The vote to conclude the CCC’s third regulatory re-write in as many years also marked a turning point for the commission. The Nov. 30 meeting was the last for Commissioner Britte McBride, who announced in August that she planned to leave the CCC once the latest regulations were finalized despite having almost a year remaining on her initial appointment.

Attorney General Maura Healey appointed McBride to the CCC in 2017 to fill the commission’s required public safety seat and her departure combined with the May exit of former commissioner Kay Doyle leaves the CCC shorthanded. Title’s initial appointment was due to expire Sept. 1, but she remains on the CCC as a hold-over and could be reappointed. Hoffman’s term as chairman extends until Sept. 1, 2022, and Flanagan’s initial appointment is valid until Sept. 1, 2021.

Doyle’s seat is to be filled by a majority vote of Gov. Charlie Baker, Attorney General Maura Healey and Treasurer Deborah Goldberg and the pick must be someone who has experience in oversight or management of commodities, production or distribution in a regulated industry. Healey alone must select someone to fill the commission’s public safety seat that McBride is vacating.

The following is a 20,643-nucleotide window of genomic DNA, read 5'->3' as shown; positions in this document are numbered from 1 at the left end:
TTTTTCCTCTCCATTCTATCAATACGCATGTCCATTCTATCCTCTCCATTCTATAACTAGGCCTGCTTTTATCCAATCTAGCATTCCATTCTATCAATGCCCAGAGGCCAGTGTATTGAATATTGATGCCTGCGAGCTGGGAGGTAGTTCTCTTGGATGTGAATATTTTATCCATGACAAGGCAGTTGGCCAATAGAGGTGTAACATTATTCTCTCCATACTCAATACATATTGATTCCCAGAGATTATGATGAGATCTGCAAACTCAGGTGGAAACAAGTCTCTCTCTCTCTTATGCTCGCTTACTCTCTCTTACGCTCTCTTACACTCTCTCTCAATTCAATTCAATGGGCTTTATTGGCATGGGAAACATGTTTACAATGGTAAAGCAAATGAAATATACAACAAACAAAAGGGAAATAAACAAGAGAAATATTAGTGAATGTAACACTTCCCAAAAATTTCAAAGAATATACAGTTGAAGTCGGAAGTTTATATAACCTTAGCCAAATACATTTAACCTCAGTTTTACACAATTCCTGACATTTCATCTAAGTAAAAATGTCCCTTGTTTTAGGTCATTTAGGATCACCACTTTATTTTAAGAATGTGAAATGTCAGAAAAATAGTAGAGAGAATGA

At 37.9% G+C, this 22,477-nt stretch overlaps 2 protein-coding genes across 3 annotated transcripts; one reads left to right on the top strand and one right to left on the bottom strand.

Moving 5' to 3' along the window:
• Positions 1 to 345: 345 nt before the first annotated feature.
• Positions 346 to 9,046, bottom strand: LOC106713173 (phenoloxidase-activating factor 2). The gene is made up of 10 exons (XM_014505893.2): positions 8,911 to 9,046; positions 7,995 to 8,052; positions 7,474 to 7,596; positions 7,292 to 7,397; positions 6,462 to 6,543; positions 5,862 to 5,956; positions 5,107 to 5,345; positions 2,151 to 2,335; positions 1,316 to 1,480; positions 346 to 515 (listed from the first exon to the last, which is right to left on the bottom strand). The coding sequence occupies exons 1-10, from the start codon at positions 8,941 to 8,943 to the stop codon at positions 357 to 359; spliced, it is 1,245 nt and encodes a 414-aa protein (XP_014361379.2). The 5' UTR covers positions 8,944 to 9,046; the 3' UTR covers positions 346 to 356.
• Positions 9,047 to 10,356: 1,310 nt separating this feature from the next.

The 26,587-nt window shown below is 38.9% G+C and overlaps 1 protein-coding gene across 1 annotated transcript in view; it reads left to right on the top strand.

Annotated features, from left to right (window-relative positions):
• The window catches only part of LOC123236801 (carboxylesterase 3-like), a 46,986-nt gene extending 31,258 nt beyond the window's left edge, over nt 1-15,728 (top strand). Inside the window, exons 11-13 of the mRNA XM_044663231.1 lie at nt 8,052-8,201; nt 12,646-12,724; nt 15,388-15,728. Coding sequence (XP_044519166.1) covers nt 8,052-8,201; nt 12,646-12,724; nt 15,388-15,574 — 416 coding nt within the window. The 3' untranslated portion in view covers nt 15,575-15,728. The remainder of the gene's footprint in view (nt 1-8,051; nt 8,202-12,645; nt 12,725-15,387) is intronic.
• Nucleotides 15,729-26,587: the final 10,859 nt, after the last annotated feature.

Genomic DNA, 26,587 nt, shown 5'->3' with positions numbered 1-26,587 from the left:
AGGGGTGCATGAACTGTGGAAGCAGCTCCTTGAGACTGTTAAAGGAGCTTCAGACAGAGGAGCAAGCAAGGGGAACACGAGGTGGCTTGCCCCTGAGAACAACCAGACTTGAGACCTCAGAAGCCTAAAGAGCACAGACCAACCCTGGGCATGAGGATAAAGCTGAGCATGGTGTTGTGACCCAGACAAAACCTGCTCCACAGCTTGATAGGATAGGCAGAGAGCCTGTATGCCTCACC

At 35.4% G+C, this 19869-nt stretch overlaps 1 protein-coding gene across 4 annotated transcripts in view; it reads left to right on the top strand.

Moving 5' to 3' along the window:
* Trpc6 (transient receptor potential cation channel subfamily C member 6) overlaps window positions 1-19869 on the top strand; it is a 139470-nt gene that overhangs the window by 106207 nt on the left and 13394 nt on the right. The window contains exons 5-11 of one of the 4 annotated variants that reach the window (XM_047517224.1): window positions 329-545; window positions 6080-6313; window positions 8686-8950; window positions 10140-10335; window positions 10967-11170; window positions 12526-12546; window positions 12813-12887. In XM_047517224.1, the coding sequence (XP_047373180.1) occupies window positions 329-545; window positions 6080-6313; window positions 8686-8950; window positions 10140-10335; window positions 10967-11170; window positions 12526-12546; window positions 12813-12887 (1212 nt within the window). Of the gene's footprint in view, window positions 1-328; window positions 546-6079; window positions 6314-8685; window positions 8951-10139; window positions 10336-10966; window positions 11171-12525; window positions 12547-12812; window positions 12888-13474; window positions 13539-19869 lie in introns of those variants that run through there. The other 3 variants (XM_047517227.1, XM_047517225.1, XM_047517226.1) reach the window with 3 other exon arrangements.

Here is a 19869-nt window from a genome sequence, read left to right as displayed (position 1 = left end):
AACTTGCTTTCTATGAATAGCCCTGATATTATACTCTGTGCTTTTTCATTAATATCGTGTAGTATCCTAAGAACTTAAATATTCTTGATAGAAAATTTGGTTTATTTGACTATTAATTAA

“First of all, I completely understand that there is a lot going on in the world and the appointing authorities have an awful lot on their plate,” Hoffman said, adding that the CCC needs three commissioners to have a quorum and will complete its work “regardless of how many commissioners we have, as long as we have three.”

He added, “I would prefer to have five commissioners, there’s no question whatsoever about it. But we will get our work done with three and I am very hopeful that the appointing authorities are moving as quickly as they can to find replacements for us and I really think it’s important that we get back to five commissioners so I beseech them to help us in that respect.”